Cool! I had a couple of the 2" Kellogg plus a 6" Nautilus you had to send away for. There was also a 6" baking powder powered PT boat.
Phil B (author)  davidsweeney1 year ago
Some of those are still available at times on eBay, but they cost considerably more now. Thank you for your comment.
rimar20001 year ago
Phil, you should put a video of it "swimming".

I remember when many years ago (I was a child) Popular Mechanics published a baking powder submarine. It was made of galvanized sheet, a lot more complicated than yours.
Phil B (author)  rimar20001 year ago

I did a search for a baking powder submarine in Popular Mechanics Magazine, and found this from MAKE Magazine. It uses carbide tablets to produce (flammable) acetylene gas in water. To see the full original article from the December 1924 Popular Mechanics (p. 999), go to this link and scroll down to the heading for "A Mysterious Submarine." Then click on the highlighted page number, which is p. 999.
Bill, I think it was not that article, but not sure. My memory is a bit moth-eaten ...

Thanks for the link, is very interesting.
I did a search and found the same artucle,lol.The one I was thinking of with soup cans was in an old 2" thick book of projects I have packed away somewhere.The title escapes me,if I find it,I'll post the title.There is also an electric one in the May '32 issue,I guess it could be adapted to more modern batteries(LiPo,etc.)
I think I remember the same article! But the one I remember consisted of soldering soup cans together and ran on carbide.I know googlebooks has them back to the 20's-30's for PM and PS,if I find the article,I'll post it.
Phil B (author)  Bowtie411 year ago
I posted it in response to rimar2000. Look below.
Phil B (author)  rimar20001 year ago

I am thinking about a video, but would have some problems to solve to make the video show what needs to be shown. My PVC submarine is heavier in water than I thought it would be. Galvinized sheet metal would be even heavier. Even though a buoyancy balance can be found, the additional mass adds to inertia and makes the submarine sluggish and slow to respond. That is my theory. Thank you for looking.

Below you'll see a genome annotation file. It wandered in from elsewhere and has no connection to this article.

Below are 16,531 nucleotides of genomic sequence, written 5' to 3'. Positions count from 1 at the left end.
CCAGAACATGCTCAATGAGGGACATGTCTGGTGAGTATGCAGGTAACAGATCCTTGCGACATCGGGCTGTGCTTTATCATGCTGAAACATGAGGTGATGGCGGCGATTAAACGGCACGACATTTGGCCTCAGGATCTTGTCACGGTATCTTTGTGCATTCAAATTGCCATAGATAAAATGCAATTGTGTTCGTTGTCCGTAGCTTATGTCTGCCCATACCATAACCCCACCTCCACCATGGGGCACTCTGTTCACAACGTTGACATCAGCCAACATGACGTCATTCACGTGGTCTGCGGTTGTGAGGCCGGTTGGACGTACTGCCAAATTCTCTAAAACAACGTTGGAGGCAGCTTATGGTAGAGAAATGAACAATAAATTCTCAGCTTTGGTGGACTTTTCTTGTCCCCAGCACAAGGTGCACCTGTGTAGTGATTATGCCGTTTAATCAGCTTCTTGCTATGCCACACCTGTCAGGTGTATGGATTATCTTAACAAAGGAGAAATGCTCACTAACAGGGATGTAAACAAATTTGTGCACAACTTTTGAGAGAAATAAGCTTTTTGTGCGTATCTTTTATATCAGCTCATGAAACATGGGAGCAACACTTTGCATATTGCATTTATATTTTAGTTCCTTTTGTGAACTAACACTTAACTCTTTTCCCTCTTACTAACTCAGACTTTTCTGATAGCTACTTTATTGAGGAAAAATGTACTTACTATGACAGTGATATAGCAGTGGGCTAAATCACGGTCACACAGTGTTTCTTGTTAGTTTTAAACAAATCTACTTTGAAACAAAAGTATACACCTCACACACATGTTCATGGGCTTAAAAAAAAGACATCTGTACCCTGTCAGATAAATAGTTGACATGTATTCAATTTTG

andamas1 year ago
Great instructable! I had one of those when I was a kid (had forgotten all about it) and will be following your instructions to build one of my own. Thanks!
Phil B (author)  andamas1 year ago
Thank you for looking and commenting. Please report back with a picture or two when you have it working.
WOW, haven't thought about this is years! I also had one and it was a pure joy to play with.... Great post. Thanks...
Phil B (author)  ronkrifchin1 year ago
You are not too old to make one and enjoy it again. Thank you for looking and for commenting.
Phil B (author) 1 year ago
I did make a video and linked it in the last step. Those who have looked and commented will now be aware of the video. Here is the link.
rippa7001 year ago
I love this and my little boy will never leave the bath after I make him one. Thanks! It looks great and great, easy to follow directions. When I have a moment (I have an eco-build to finish too) I will make one although from different tubes I think. Good post thanks!
Phil B (author)  rippa7001 year ago
Thank you for your comment. Many materials will work so long as you can tune the buoyancy so the submarine just crosses the threshold at which it will sink by itself. The baking powder runs out before long, and will need a consenting adult to replenish it. There is some built in control on getting the kids out of the tub!
Love it! We used to build these out of potatoes!
Phil B (author)  LaffyDuck1871 year ago
Yes. I never did, but I did include a link to a YouTube video about the Spudmarine. It is a submarine made from a potato. There is also a version made from a carrot.
how it works???
Phil B (author)  HamidStranger0071 year ago
Some of the links in the Instructable give some detail on how it works, but here is a very simple explanation. When water comes into contact with baking powder (not baking soda), carbon dioxide gas bubbles form. The submarine is tuned to be almost buoyant in normal water from the pipes in your home. As it rests on the bottom of a water container, a bubble of carbon dioxide forms under the submarine. When the bubble is large enough, the submarine becomes buoyant and it rises to the surface. The submarine tips a little to one side and the bubble escapes from under the submarine. It is no longer buoyant and sinks to the bottom of the water container. It does this until the baking powder is too depleted to make carbon dioxide in sufficient quantities.
ericgus1 year ago
Someone should make this using a 3d printed submarine.
Phil B (author)  ericgus1 year ago
I linked an Instructable in the Introduction, and that Instructable is the plans for a 3-D printable baking powder submarine. As I mentioned, it is a concept. It has never been built. If someone wanted seriously to make an Instructable on a functioning 3-D printed submarine, a prototype would need to be made and tweaked until the buoyancy was just right. Then the working prototype would need to be digitized for printing. My experience tells me this submarine will not work without testing prototypes in actual conditions, unless someone is very good with the right kind of engineering.
ericgus Phil B1 year ago
Ah sorry I missed that on my mobile.. still a great instructable none the less.. thanks for posting it.
Phil B (author)  ericgus1 year ago
Thanks for looking and for commenting. I did actually compose and post an entire Instructable on my smart phone. It worked, but some things just do not work as well. That is for certain.